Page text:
NEW YORK — In the end, Roger Ebert's doubts about his Catholic faith may not have been what really mattered. Chicago's Holy Name Cathedral was, after all, the chosen venue for his April 8 funeral Mass, and it was packed to the rafters.
Arguably the nation's best-known film critic, Ebert, 70 -- who had written for the Chicago Sun-Times since 1967 and had hosted TV programs for decades -- died April 4 of the salivary gland and thyroid cancer that cost him his lower jaw and his ability to speak in 2006. He continued to write until April 2, when he announced that he would take a "leave of presence" and write fewer movie reviews because the disease had recurred.
When he knew he was dying, Ebert wrote about his religious upbringing in the same unsparingly frank style that had endeared him to the many fans of his reviews. He made it clear that, all along, his readers had been encountering a specifically Catholic outlook. Yet he was just as straightforward in expressing his uncertainties.
"I consider myself Catholic, lock, stock and barrel, with this technical loophole: I cannot believe in God," he wrote in a March 1 blog post entitled "How I Am Catholic." He added, "I refuse to call myself an atheist, however, because that indicates too great a certainty about the unknowable."
In a 2009 blog post, "How I Believe in God," he said he hated easy labels: "I am not a believer, not an atheist, not an agnostic. ... I am more content with the question than I would be with an answer."
"All my life," wrote Ebert, who won the Pulitzer Prize for his criticism in 1975, "I have deplored those who interpret something only on its most simplistic level."
He received what he called his "core moral and political principles" from the Dominican nuns who taught at the now-closed St. Mary's Grade School in Westville, Ill. "Many of them involved a social contract between God and man, which represented classical liberalism based on empathy and economic fairness. We heard much of (Pope) Leo XIII's encyclical 'Rerum Novarum' ('On Capital and Labor')."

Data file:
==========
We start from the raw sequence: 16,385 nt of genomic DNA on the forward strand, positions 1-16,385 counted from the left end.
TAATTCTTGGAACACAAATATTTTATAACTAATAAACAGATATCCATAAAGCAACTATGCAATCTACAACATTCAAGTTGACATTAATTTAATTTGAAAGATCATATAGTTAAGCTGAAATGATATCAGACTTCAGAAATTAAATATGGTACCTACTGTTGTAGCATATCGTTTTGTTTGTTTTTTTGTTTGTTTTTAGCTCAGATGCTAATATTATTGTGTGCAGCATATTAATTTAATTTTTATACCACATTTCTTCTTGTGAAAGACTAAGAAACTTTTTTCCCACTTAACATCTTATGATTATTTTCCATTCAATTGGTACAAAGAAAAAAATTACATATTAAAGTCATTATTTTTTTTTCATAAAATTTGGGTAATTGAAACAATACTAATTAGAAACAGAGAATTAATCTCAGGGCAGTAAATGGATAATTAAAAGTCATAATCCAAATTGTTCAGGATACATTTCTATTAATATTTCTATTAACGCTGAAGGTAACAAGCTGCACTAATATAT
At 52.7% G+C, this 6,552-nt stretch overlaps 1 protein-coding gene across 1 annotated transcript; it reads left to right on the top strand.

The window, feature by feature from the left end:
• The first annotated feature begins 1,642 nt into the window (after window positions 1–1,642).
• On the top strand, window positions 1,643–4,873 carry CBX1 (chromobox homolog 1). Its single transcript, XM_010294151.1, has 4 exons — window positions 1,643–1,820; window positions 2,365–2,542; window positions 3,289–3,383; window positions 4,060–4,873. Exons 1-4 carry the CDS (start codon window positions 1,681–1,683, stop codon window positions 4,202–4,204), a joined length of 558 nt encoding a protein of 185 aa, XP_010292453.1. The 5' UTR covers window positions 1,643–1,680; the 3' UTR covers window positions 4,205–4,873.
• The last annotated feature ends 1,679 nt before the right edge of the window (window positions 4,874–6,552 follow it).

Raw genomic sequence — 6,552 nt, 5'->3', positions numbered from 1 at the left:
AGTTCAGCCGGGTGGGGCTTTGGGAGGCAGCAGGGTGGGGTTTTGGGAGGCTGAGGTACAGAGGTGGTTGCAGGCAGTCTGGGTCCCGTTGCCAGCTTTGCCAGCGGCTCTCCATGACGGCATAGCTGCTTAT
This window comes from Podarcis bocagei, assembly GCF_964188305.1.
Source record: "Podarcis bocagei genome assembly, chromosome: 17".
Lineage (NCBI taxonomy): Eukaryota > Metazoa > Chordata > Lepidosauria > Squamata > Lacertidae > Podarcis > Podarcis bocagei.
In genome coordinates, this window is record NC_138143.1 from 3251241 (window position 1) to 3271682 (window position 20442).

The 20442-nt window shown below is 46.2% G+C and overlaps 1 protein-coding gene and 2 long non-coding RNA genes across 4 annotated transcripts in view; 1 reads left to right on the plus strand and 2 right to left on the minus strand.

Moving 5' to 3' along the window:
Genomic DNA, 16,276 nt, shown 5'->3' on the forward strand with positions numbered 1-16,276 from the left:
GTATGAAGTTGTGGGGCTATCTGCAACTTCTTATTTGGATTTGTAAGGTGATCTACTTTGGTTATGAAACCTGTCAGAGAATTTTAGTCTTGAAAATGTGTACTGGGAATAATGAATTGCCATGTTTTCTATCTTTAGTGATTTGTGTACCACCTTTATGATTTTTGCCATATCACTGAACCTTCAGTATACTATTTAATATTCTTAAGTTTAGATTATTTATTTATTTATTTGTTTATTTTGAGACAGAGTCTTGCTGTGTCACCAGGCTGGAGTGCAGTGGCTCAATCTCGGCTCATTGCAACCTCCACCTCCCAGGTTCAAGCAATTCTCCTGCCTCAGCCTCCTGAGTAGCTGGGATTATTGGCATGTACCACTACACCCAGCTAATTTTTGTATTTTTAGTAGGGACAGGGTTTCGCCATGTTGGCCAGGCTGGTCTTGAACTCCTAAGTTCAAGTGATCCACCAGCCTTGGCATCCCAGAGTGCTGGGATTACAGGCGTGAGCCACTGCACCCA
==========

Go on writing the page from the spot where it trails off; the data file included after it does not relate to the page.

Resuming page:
In March, he wrote of his early education during the era before the Second Vatican Council: "The morning hour in religion was my favorite class. As we advanced through the grades, it began simply, in memorizing chapters from the Baltimore Catechism, and concluded in eighth grade with the four lives of Christ as told in the New Testament."
A study of the Book of Genesis "led us toward the theory of evolution, which in its elegance and blinding obviousness became one of the pillars of my reasoning, explaining so many things in so many ways. It was an introduction not only to logic but to symbolism, thus opening a window into poetry, literature and the arts in general."
In 2010, Ebert wrote about being an altar boy at St. Patrick Church in Urbana, Ill. "I believe I could serve Mass to this day. There was something satisfying about the sound of Latin." He once observed, in response to a blog comment, "The words 'Miserere nobis' ('Have mercy on us') really strike a chord within me."
Ebert's father, Walter, was an inactive Lutheran until a deathbed conversion to Catholicism. His mother, Annabel, about whom he often wrote, nourished a profound Catholic faith. She "believed in the faith until the hour of her death. In her final days, she lapsed into a comatose state. ... Under her breath, barely audible, she repeated the 'Hail, Mary' over and over."
Ebert began co-hosting "Sneak Previews" with Gene Siskel, film critic of the Chicago Tribune, in 1975 on public television. It was on this program that the pair introduced the simple, but highly effective, "thumbs up" or "thumbs down" for movies -- assessments that became their copyrighted trademark. Retitled "Siskel and Ebert at the Movies," the half-hour program went into national syndication in 1982, bringing the duo their widest audiences.
After Siskel's 1999 death, Ebert continued the show with other co-hosts. Following his jaw surgery, Ebert was replaced by Michael Phillips, film critic of the Chicago Tribune. The series stopped airing in 2008. A 2011 revival -- in which Ebert's reviews were spoken by others -- was not successful.